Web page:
For those working in healthcare professions such as healthcare workers, where compassion and care are paramount, your safety is important.
However, in some cases incidents do happen, jeopardising the safety of those at work. We recently settled a claim for a healthcare worker who encountered a challenging and dangerous situation when a patient attacked him.
This real-life story serves as a powerful reminder of the critical importance of safety at work, especially in the healthcare industry. Outlining measures that can be taken to protect those who dedicate their lives to caring for others.
HEALTHCARE WORKER CASE
Our client, a dedicated health care support worker, faced a life-altering incident while caring for teenage in-patients in a care home, specifically within a medium secure unit for children and adolescents who required mental health services. During his duties, he endured an unprovoked punch to the face by a female patient, a traumatic event that triggered a series of mental and physical issues.
The staff at the unit involved the police and referred the patient to the Youth Offending Team. Unfortunately, the consequences for our client were severe. His fractured nose required surgery for repair, leaving him with lasting effects, including anosmia, a traumatic brain injury, and Post Traumatic Stress Disorder (PTSD).
About three weeks later, he underwent surgery under general anaesthesia to manipulate his fractured nose. Despite this initial procedure, he continued to experience nasal obstruction and deformity, affecting his daily life, including the simple act of wearing glasses. Subsequently, he underwent a septo-rhinoplasty to address the ongoing nasal deformity, followed by a week of wearing a plaster of Paris splint over his nose.
Beyond the physical challenges, our client’s sense of smell has diminished, leaving him with a constant unpleasant odour reminiscent of burning. He has no sense of taste, rendering food tasteless. Additionally, he grapples with a persistent numbness on the top of his lip and an incessant nagging sensation in his nose.
Emotionally, the incident took a toll, leading to low mood, sleep disturbances, early morning waking, heightened anxiety, and intrusive thoughts. His work environment became a source of hypervigilance and tension, impacting his concentration and causing irritability. He struggled with headaches, dizziness, and nausea, all while becoming self-conscious about his appearance.
The consultant psychiatrist instructed for the case recommended 15 to 20 sessions of Cognitive Behavioural Therapy (CBT) to address the PTSD.
Despite initial assessments by other law firms who turned down his case, we secured an award of £65,000, offering our client some solace and recognition for the profound consequences he has faced.
ATTACKED AT WORK
Here are some steps to consider taking if you are a healthcare worker:
Ensure your safety: If possible, move to a safe distance from the patient to minimise the risk of further harm. Use any available barriers or objects to create distance between you and the patient and call for help immediately if you feel threatened or unsafe.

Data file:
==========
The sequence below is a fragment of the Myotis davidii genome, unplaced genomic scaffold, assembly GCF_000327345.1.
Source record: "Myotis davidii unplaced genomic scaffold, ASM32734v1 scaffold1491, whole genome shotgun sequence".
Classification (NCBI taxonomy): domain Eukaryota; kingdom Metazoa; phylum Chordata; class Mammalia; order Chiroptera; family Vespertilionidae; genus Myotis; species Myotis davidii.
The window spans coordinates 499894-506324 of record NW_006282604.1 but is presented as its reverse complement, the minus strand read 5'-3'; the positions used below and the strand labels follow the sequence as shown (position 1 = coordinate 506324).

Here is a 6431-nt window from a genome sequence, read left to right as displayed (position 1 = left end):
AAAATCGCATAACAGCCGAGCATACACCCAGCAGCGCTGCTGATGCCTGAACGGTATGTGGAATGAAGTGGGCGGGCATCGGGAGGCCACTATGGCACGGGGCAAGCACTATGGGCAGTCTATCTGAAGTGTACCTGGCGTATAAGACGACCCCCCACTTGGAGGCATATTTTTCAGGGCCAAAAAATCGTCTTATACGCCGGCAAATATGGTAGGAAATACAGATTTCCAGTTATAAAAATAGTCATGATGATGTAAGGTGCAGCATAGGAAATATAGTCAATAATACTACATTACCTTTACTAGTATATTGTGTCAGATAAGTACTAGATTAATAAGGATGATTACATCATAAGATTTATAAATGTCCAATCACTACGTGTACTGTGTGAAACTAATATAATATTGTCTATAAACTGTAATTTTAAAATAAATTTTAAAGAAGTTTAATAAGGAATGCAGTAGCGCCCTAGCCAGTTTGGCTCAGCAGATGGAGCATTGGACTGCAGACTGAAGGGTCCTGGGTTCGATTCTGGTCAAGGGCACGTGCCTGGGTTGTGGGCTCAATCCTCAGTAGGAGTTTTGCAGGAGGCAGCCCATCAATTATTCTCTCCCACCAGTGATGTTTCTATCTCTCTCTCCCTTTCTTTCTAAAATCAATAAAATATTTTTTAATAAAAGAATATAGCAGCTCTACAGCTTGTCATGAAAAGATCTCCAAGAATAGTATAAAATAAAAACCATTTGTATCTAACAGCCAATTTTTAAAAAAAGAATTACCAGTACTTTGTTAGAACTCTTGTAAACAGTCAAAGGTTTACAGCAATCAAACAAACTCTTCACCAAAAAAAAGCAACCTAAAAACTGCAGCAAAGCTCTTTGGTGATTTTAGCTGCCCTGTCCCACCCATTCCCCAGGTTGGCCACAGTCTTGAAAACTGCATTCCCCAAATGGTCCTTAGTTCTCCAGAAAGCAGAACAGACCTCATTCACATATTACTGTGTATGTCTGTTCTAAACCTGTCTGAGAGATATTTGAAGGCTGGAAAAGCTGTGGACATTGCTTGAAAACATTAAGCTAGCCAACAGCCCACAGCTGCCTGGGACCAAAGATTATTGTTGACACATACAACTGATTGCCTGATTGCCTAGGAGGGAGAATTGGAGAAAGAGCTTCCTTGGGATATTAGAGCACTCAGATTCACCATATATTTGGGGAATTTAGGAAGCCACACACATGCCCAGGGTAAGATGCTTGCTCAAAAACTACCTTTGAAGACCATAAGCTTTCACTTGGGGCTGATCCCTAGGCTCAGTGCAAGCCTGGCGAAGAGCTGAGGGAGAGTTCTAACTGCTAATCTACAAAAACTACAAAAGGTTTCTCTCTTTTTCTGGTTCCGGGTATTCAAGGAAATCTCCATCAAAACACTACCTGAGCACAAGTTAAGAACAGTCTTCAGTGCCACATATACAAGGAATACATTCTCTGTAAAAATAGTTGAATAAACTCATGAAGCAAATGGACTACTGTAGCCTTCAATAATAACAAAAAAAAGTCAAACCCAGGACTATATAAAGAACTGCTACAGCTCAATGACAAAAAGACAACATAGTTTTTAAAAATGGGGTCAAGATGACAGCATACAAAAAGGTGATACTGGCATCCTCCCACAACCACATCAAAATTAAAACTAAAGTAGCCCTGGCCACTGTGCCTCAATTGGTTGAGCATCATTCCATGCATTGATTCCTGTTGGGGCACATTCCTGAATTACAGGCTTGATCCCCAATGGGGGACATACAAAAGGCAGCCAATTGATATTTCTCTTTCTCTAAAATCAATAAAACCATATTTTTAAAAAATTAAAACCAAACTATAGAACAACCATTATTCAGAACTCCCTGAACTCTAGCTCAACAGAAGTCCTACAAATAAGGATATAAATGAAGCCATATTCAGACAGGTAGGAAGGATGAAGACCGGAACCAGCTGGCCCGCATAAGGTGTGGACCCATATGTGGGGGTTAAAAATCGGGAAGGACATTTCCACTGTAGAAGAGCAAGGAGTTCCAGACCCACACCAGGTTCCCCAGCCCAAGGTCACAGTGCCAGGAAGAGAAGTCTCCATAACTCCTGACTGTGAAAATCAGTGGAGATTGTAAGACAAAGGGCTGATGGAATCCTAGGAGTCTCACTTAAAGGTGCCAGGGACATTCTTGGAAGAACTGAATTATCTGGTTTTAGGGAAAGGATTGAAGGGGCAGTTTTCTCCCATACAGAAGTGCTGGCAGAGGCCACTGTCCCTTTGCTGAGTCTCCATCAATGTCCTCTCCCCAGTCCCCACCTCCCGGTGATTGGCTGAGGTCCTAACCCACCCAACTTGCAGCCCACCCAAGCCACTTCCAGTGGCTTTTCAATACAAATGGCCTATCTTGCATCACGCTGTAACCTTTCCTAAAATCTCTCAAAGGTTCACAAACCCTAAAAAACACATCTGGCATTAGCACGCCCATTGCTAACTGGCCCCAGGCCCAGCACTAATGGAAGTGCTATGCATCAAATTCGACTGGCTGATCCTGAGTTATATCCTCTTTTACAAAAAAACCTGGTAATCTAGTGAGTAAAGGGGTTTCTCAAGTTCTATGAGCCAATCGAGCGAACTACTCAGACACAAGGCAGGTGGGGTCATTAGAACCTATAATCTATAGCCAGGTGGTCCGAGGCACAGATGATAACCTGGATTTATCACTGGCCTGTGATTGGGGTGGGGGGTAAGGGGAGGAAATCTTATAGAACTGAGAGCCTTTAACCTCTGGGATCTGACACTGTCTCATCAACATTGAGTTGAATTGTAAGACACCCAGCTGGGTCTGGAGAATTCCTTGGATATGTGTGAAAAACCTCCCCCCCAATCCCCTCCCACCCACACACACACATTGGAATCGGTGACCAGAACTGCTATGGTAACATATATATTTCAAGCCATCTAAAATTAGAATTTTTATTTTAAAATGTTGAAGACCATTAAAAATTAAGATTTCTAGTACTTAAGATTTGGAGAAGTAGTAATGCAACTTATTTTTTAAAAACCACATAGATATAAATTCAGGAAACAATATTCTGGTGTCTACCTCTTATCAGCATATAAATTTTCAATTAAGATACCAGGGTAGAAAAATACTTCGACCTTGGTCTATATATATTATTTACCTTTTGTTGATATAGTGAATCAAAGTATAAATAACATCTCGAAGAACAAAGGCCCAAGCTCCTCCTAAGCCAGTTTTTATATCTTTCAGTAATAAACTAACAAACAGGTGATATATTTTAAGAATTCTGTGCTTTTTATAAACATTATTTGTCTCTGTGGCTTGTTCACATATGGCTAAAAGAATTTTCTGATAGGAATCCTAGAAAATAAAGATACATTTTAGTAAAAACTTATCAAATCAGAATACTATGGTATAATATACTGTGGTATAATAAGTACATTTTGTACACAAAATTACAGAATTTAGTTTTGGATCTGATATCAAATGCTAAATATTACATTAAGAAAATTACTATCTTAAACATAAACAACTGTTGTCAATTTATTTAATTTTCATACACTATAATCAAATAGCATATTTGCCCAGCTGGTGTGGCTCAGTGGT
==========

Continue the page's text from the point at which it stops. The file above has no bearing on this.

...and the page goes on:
Alert colleagues: If you have a panic button or alarm system, activate it to alert your colleagues and security. If not, try to communicate verbally or use a communication device to inform your colleagues of the situation and request assistance.
Follow workplace policies and procedures: Familiarise yourself with your workplace’s policies and procedures for handling violent or aggressive patients. Many healthcare facilities have specific protocols for managing violent incidents.
Do not engage in physical confrontation: Avoid physical confrontation with the patient whenever possible. Your safety should be the priority. If you must physically defend yourself, use the least amount of force necessary to protect yourself.
Document the Incident: After the incident is resolved and you are safe, document the details of the attack, including the date, time, location, and a description of what happened. Include any injuries sustained, as well as the names of witnesses.
Medical attention: Seek immediate medical attention for any injuries. Ensure that all of your injuries are documented correctly. A medical report may be needed for legal or insurance purposes.
Report the incident: Report the incident to your supervisor, manager, or employer as soon as possible. Your workplace may have specific reporting procedures for such incidents.
Involve the police: In cases of severe violence or if you believe a crime has been committed, consider involving the police. Provide them with your statement and cooperate with their investigation. You may have a claim for compensation under the Criminal Injuries Compensation Scheme.
Seek support: It’s important to seek emotional support after experiencing a traumatic event like this. Talk to your colleagues, supervisor, or a mental health professional. Many workplaces offer counselling services to provide support to employees.
Legal advice: Speak to a solicitor, such as NV Legal for legal advice as you may be able to claim compensation.
Review and prevent: After the incident, your workplace should conduct a review to identify any potential security improvements or protocol changes that could help prevent similar incidents in the future.
Remember that the specific procedures and guidelines may vary depending on your workplace and the nature of your job. Always prioritise your safety and follow your workplace’s policies and procedures when dealing with violent or aggressive patients.
If you’ve experienced an incident while at work, where an individual has inflicted physical or emotional harm upon you, you may be eligible for compensation.
If you would like further information on any of the issues covered contact us for a FREE no-obligation consultation. All queries will be answered by a solicitor.
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Website – nvlegal.co.uk